Saturday, November 26, 2005

Patroclus Gets All Pretentious On Your Sorry Asses, Starts Referring To Self In The Third Person

Quite a lot has been written already about the social significance of blogging; how it's a threat to the established media, how it can be used to bypass state control of the media in oppressive régimes; how it's got corporate PR and HR departments in a spin over how to deal with blogging employees whose writing they can't control (except apparently by sacking them), and so on.

The internet self-publishing revolution is definitely a revolution; everyone's voice can theoretically now be heard, and actually *will* be heard if it's good enough, interesting enough and written in a language that the intended audience can understand.

This is a big revolution, with big global significances. It's not the one that interests me. What interests me about our rapidly expanding, out-of-control blogosphere is the subtle but profound socio-psychological shift* that's being enacted through the ability to leave comments on blogs.

Conversations that previously would be spoken and/or private are now out there for everyone to see. Jokes, observations and comments that in verbal conversation would be there one second and gone the next now hang around forever. Women, in particular, are predisposed to start talking about insanely intimate things with other women almost as soon as they've met. It's basically what we do. In the old days, these conversations would take place in private, out of the way of men. Now they're up there in cyberspace for everyone to read.

Does this stop us? No, it doesn't. Should it? I don't know. But I reckon all these public private conversations are on the verge of inducing a new kind of mass paranoia. So far this week I've read comments made by an ex about our relationship; I've read more than I would ever otherwise have known about certain of my colleagues' private lives; I've emailed someone to ask them to remove comments that were left ages ago and which now embarrass me; and I've frequently wondered whether my unwillingness to get really stuck in with the no-holds-barred sex conversations that take place on other people's blogs means that I'm hopelessly uptight.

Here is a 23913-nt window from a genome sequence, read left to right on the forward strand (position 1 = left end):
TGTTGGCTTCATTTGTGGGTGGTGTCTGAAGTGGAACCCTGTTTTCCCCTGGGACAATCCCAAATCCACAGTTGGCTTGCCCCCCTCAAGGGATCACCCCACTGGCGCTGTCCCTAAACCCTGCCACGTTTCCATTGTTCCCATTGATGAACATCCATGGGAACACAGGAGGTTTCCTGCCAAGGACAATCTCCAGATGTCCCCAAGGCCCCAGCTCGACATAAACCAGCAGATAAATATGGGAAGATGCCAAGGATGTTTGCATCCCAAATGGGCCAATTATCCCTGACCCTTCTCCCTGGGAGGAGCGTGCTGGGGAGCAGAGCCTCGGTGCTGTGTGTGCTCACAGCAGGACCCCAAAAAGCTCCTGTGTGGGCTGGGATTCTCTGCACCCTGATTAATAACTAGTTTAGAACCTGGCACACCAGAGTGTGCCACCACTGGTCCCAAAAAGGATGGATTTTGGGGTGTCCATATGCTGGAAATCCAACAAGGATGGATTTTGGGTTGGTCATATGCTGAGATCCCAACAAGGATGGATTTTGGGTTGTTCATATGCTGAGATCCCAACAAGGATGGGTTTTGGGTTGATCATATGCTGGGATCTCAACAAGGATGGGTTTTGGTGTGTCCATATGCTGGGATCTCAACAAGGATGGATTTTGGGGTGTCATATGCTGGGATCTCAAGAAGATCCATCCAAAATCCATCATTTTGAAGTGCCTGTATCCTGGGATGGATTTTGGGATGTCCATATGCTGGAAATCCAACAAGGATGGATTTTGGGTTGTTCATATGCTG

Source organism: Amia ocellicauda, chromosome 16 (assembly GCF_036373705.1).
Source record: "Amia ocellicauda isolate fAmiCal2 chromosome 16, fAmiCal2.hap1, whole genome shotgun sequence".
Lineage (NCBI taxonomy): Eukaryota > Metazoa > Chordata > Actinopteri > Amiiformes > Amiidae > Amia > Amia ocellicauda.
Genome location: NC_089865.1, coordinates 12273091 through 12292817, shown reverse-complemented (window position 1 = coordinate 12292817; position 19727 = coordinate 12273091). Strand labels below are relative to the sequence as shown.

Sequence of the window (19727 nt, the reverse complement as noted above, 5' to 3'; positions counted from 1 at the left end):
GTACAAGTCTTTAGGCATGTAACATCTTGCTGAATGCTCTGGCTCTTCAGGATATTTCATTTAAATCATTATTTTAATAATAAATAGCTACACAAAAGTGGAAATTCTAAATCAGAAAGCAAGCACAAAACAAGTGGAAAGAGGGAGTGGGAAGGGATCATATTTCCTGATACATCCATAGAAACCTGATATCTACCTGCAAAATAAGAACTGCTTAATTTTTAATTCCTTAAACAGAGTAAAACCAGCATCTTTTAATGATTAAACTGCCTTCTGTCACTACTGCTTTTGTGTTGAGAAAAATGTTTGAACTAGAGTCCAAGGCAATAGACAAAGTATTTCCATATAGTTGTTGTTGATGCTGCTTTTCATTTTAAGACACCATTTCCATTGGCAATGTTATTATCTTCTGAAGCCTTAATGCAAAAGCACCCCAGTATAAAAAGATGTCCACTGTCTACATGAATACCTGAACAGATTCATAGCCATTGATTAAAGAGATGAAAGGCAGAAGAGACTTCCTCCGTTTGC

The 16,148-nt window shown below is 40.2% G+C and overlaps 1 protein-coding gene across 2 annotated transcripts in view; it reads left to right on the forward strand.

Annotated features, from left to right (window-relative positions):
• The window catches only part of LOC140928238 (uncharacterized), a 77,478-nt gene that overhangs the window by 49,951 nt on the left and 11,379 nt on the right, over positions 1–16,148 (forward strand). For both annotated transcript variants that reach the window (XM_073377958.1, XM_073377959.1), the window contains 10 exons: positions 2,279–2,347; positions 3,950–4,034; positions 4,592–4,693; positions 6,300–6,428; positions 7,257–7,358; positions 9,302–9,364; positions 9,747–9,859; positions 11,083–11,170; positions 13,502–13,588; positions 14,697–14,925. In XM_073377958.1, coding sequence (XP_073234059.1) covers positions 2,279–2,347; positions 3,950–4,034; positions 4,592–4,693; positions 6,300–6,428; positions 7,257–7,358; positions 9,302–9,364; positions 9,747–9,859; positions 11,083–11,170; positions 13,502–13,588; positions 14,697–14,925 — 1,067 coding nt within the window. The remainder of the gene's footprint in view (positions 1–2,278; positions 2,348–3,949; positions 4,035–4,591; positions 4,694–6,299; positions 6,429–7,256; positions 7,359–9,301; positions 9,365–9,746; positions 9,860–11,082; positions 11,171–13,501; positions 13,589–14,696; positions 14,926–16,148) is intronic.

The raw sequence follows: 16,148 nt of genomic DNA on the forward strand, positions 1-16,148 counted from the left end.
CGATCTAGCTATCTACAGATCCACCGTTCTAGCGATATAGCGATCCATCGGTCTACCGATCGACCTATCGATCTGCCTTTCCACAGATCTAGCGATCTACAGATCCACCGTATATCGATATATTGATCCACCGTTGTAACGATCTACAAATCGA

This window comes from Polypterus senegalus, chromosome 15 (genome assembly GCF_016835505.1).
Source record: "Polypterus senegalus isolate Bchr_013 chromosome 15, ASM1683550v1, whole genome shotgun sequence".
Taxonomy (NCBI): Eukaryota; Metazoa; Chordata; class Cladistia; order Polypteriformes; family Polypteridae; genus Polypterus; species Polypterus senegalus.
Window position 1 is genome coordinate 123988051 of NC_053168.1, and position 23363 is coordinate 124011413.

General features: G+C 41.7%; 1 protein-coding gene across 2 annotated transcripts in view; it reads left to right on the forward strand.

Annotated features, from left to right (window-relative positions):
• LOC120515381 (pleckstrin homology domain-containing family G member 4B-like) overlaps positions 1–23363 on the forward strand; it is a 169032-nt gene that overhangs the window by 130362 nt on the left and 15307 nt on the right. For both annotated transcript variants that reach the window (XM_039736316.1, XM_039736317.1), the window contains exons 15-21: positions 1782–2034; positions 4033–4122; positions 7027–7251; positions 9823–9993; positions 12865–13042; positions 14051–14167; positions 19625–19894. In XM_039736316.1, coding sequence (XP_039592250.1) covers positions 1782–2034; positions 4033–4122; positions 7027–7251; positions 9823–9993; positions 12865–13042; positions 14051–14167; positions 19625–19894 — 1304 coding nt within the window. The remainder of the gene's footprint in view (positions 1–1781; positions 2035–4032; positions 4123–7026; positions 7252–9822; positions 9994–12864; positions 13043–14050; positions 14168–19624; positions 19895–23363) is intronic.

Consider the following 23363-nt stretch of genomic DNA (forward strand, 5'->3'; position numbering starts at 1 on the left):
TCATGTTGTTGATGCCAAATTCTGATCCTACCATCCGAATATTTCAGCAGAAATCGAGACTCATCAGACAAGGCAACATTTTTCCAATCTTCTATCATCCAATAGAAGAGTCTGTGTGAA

Frankly, it's doing my head in. And once there's a reliable means of searching for all the comments that someone else has left, anywhere in the blogosphere, it's all going to get much worse. The private made completely public. But on the other hand, I'm an optimist, and I do love a good techno-social paradigm shift**. And it strikes me that we're in the midst of a new shift, and no one knows what the rules are***. And that's kind of fun, albeit in a wobbly, paranoia-inducing kind of way. As you were, then.


* Yup, I know. Sorry.

** See above.

*** UPDATE: As Ben Hammersley appears to have said aeons (well, months) before I just did. But then he's Ben Hammersley, and I'm not.

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14 comments:

LC said...

My ass ain't sorry. Although my mule says he apologises profusely. I'm not sure what for, I presume that's a private matter between you and the mule.

wv: hyhww - what my mule sounds like when he's trying to apologise to P.

Juggling Mother said...

One of the reasons for the popularity of aliases? alias'? aliasi?

Even if you know your ex is talking about you, the rest of the world needn't.

cello said...

Yes, I think the anonymity bit is maybe where it goes wrong. Great in theory but very hard to keep up if you have an even slightly curious mind.

GreatSheElephant said...

I was about to complain about you not using 'paradigm', but you did, right at the end.